Bobby Breen was a child star in the 1930's. Born in 1927, the
young Bobby began appearing on stage at the age of 7 and in 1936 he became
a sensation on Eddie Cantor's radio show. He appeared in many shorts
and movies in minor roles, but it didn't take long for Breen to sign with
RKO. His first staring role was in 1936's Let's Sing Again, but sadly
he stared in his last film a mere three years later, 1939's Escape to
Paradise. That's because Bobby's voice started to change, and
as his haunting soprano voice went, so did his Hollywood career.
Roan, one of the best publisher's of public domain movies, has now released
Breen's second to last film on DVD, Way Down South. This is
a standard studio picture of the day, with a run of the mill story and
plot, but with a certain amount of charm too.
Tim Reid (Bobby Breen) has an idyllic life on a plantation in pre-civil
war Louisiana, until his father dies however. Though Tim inherits
the entire estate and all of the slaves that run the land, it is all controlled
by the executor, Martin Dill (Edwin Maxwell.)
Dill is long on talk but short on money, and he also has a fiancee with
expensive tastes. In order to keep his lady friend pleased, Dill
starts embezzling money from the estate. Soon that's not enough however
and the crooked man plans to sell all of the slaves, including all of Tim's
friends, and take the proceeds to Europe. It's up to plucky Tim to
find a way to save his friends before they are all sold and scattered to
This film was written by a pair of African-Americans, Clarance Muse
and poet Langston Hughes, which was a rarity in 1939. It is obvious
that they tried to paint African-Americans in a better light than Hollywood
was used to doing at the time, but they only partially succeeded.
While they didn't use the black characters for comic relief and the romantic
subplot was between two slaves (one who is savagely beaten for talking
to the woman he loves) there was still much stereotyping present.
The slaves are shown to have a great life cutting sugar cane and picking
cotton as long as Tim's father is alive. They have races and sing
songs and don't have a care in the world, even singing the praises of
their former master after he dies. It's only when Dill takes over
that they aren't happy, implying that slavery isn't a bad practice as long
as the owner is a kind person. Watching the film I often wondered
how much was changed from the original script. (It is easy to assume
that the writers knew that they could never submit a script that accurately
portrayed plantation life if they ever wanted the film to be made.)
Aside from the comments on race that the movie has, this is a typical
B-movie of the period. It clocks in at a scant 60 minutes, that's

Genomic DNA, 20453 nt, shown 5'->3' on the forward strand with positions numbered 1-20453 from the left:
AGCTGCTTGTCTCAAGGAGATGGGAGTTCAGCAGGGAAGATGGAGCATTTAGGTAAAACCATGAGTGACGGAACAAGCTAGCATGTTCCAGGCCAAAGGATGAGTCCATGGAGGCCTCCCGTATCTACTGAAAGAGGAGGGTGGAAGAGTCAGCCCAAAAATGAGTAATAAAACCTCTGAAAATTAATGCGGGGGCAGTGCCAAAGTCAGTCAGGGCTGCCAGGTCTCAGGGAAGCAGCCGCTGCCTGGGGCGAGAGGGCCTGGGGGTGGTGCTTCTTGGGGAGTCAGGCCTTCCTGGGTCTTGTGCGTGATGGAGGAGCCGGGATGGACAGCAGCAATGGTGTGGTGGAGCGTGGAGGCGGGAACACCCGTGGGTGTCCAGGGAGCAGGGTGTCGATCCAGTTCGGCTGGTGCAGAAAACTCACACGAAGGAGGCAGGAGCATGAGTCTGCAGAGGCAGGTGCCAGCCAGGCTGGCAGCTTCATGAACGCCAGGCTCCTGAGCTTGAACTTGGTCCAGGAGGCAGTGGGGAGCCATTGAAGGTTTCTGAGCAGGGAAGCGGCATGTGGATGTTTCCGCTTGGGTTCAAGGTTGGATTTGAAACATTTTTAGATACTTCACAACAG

including a few musical numbers, and it has a very simple and straight
forward plot. There isn't time for a lot of twists and turns, and
it's easy to see the resolution far in advance.
As far as acting, Bobby Breen does a fair job, but he just doesn't have
a lot of screen presence. When compared to Shirley Temple, a contemporary
child star, he pails in comparison. His voice is very high and pretty
(one of the highlights of the movie is when he sings Sometimes I Feel Like
a Motherless Child), but he doesn't bring much more than that to the screen.
The creators might have realized that because, though he does get top billing,
the plot doesn't really revolve around his character. He seems to
be along for the ride more than actually driving the picture.
The two channel mono soundtrack is limited by the technology of the
day, and it has a rather limited range. This is most noticeable in
the musical numbers, but the whole film sounds a little flat. There
is some hiss in a few scenes and some light distortion, but this isn't
a major problem. The film sounds about average for a movie this old.
The full frame image looks very good for a public domain film released
in 1939. The picture is clean and clear, and the contrast and level
of detail are both excellent. The black levels are a bit on the light
side, but this is a minor defect. There is some print damage, a few
spots and scratches and one or two missing frames. There is a very
small white spot that travels down the left side of the screen for a while,
and a light vertical scratch though a good portion of the movie, but these
aren't distracting. Overall this is a very nice looking DVD.
In addition to an introduction by NY Post film critic Lou Lumenick,
there is a nice featurette entitled Life of a Child Star, an interview
with Bobby Breen's son, Bill Winckler. He talks about his father's
start in show business and mentions some of the many films that he appeared
in. I especially liked the anecdote Bill told about his father running
for Congress and coming "dangerously close" to winning.
There is also a clip from the Roan release of Check and Double Check
and the ever present Radiation March.
This second to last Bobby Breen vehicle is an average B-film for the
time. That's not to say it's bad, it just isn't as dynamic and exciting
as it could be. Though Breen had a beautiful voice, his acting was
only average and he really doesn't light up the screen. Roan however
has done a nice job with this DVD. The picture is very good overall
and looks better than most public domain films from the 30's.
Though it's not perfect, this film is still a good hour's worth of entertainment,
and is recommended for fans of early talking films.